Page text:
Set  the  real-time  deadline	interval of the process to nu,
		 where n and u are interpreted as for period above.

       cost nu	 Set the real-time cost (maximum CPU time per period)  of  the
		 process  to  nu,  where n and u are interpreted as for period

       sporadic	 Use sporadic  scheduling  for	the  real-time	process.   The
		 description  of  the  admit  command  below  contains further

		 Make the  real-time  process  yield  on  blocking  I/O.   The
		 description  of  the  admit  command  below  contains further

       admit	 Given real-time period, deadline and cost are set  (an	 unset
		 deadline will set deadline to period), perform a schedulabil‐
		 ity test and start scheduling	the  process  as  a  real-time
		 process  if  the test succeeds.  If the test fails, the write
		 will fail with error set to the reason for failure.

       event	 Add a user event to the /proc/trace file.

   Real-time scheduling
       Real-time processes are periodically released,  giving  them  a	higher
       priority	 than  non-real-time  processes	 until they either give up the
       processor voluntarily, they exhaust their CPU allocation, or they reach
       their  deadline.	  The  moment of release is dictated by the period and
       whether the process is sporadic or  not.	  Non-sporadic	processes  are
       called  periodic	 and they are released precisely at intervals of their
       period (but periods can be skipped if the process blocks on I/O).  Spo‐
       radic processes are released whenever they become runnable (after being
       blocked by sleep() or I/O), but always at least an interval  of	period
       after the previous release.

       The  deadline  of  a  real-time process specifies that the process must
       complete within the first deadline seconds of its period.  The  dealine
       must  be	 less than or equal to the period.  If it is not specified, it
       is set to the period.

       The cost of a real-time process describes  the  maximum	CPU  time  the
       process may use per period.

       A  real-time process can give up the CPU before its deadline is reached
       or its allocation is exhausted.	It does this by calling sleep(0).   If
       yieldonblock  is	 specified,  it also does it by executing any blocking
       system call.  Yieldonblock is assumed for sporadic processes.

       Of the released processes, the one with the earliest deadline  has  the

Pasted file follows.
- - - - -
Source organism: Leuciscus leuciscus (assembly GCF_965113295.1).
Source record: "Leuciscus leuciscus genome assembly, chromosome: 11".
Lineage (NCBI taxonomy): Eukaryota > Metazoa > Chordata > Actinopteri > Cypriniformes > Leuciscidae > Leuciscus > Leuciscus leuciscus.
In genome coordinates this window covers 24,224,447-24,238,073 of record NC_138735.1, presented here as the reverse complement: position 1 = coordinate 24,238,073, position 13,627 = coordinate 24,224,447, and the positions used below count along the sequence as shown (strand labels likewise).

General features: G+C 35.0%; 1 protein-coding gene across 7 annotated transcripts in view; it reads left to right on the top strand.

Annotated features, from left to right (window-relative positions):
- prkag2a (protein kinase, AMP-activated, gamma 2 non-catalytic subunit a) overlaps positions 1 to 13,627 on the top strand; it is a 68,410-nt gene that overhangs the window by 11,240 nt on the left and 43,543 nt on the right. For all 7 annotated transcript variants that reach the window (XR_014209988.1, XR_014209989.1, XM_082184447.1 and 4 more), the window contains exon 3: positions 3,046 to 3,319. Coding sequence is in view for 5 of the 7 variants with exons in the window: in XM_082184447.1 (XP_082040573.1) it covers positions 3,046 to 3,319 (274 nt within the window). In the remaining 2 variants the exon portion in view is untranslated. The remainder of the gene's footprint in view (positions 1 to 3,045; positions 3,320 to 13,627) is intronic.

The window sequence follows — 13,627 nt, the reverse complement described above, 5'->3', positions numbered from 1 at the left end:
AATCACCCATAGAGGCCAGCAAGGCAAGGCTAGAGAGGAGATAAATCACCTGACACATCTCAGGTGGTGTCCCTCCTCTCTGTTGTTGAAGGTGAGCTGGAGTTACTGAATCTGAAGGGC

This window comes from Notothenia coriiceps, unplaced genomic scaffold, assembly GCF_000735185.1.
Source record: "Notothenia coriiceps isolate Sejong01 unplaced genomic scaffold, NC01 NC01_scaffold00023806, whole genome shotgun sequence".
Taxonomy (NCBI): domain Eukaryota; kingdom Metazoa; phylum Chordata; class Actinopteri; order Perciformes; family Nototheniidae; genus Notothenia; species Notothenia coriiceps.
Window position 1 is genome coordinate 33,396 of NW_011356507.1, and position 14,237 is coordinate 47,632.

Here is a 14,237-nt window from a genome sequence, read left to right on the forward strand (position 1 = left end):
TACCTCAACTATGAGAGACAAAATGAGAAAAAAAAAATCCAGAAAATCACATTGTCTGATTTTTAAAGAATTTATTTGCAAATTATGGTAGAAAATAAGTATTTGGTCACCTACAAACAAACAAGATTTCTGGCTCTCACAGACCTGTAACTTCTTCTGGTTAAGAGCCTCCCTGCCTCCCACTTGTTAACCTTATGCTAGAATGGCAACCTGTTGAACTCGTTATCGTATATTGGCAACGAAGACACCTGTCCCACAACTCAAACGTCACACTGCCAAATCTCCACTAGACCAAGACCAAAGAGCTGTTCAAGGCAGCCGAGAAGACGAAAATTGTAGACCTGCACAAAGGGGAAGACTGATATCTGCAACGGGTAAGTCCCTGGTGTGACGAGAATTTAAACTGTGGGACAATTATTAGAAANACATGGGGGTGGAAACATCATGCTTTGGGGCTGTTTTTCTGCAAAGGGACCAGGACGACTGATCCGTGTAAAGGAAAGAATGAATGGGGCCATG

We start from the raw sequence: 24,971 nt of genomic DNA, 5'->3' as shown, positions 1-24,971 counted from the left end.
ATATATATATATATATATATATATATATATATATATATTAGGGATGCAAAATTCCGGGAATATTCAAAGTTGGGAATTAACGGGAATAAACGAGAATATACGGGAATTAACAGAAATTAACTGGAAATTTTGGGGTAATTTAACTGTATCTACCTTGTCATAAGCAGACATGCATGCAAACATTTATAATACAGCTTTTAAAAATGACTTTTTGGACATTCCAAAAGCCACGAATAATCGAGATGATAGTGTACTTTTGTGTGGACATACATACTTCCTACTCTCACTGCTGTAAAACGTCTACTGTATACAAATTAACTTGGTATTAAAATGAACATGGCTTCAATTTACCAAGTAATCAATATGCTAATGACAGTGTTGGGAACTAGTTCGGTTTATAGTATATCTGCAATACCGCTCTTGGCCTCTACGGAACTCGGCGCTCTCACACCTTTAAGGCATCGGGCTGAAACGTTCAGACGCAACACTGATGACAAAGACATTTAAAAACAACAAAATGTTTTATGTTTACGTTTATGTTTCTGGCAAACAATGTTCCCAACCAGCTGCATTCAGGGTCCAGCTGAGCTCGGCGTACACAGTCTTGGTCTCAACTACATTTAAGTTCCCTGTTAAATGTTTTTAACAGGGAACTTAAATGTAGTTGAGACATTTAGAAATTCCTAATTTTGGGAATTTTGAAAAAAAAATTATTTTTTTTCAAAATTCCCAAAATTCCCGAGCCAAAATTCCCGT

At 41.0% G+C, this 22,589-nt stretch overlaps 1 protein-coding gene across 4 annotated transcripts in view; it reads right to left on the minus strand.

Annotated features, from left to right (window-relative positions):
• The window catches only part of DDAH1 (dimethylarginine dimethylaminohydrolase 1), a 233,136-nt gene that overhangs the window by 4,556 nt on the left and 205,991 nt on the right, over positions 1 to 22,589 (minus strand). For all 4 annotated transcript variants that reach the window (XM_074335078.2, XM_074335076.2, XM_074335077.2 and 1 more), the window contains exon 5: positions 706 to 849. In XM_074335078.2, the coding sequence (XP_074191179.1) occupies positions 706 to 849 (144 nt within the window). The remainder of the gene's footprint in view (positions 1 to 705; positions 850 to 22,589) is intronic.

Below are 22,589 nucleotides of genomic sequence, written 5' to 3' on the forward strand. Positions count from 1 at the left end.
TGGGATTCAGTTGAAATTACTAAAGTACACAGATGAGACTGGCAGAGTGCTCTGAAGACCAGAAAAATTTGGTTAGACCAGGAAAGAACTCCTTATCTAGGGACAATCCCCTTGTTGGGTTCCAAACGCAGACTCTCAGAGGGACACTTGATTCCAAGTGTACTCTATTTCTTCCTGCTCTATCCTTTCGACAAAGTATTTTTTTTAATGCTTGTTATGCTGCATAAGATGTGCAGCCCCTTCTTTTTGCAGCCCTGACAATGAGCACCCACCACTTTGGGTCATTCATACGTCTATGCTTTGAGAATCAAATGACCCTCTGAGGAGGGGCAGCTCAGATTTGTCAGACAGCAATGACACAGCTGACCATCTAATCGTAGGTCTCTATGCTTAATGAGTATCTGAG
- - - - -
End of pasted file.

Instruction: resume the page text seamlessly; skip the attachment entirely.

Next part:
highest	priority.  Care should be taken using spin locks (see lock(2))
       because a real-time process spinning on a lock will  not	 give  up  the
       processor until its CPU allocation is exhausted; this is unlikely to be
       the desired behavior.

       When a real-time process reaches its deadline or exhausts its CPU allo‐
       cation, it remains schedulable, but at a very low priority.

       The  priority  is interpreted by Plan 9's multilevel process scheduler.
       Priorities run from 0 to 19, with higher	 numbers  representing	higher
       priorities.  A process has a base priority and a running priority which
       is less than or equal to the base priority.  As a process uses up  more
       of its allocated time, its priority is lowered.	Unless explicitly set,
       user processes have base priority 10, kernel  processes	13.   Children
       inherit the parent's base priority.


       trace(1), debugger(2), mach(2), cons(3)


                             _         _         _ 
                            | |       | |       | |     
                            | |       | |       | |     
                         __ | | __ __ | | __ __ | | __  
                         \ \| |/ / \ \| |/ / \ \| |/ /  
                          \ \ / /   \ \ / /   \ \ / /   
                           \   /     \   /     \   /    
                            \_/       \_/       \_/ 
More information is available in HTML format for server Plan9

List of man pages available for Plan9

Copyright (c) for man pages and the logo by the respective OS vendor.

For those who want to learn more, the polarhome community provides shell access and support.

[legal] [privacy] [GNU] [policy] [cookies] [netiquette] [sponsors] [FAQ]
Polarhome, production since 1999.
Member of Polarhome portal.
Based on Fawad Halim's script.
Vote for polarhome
Free Shell Accounts :: the biggest list on the net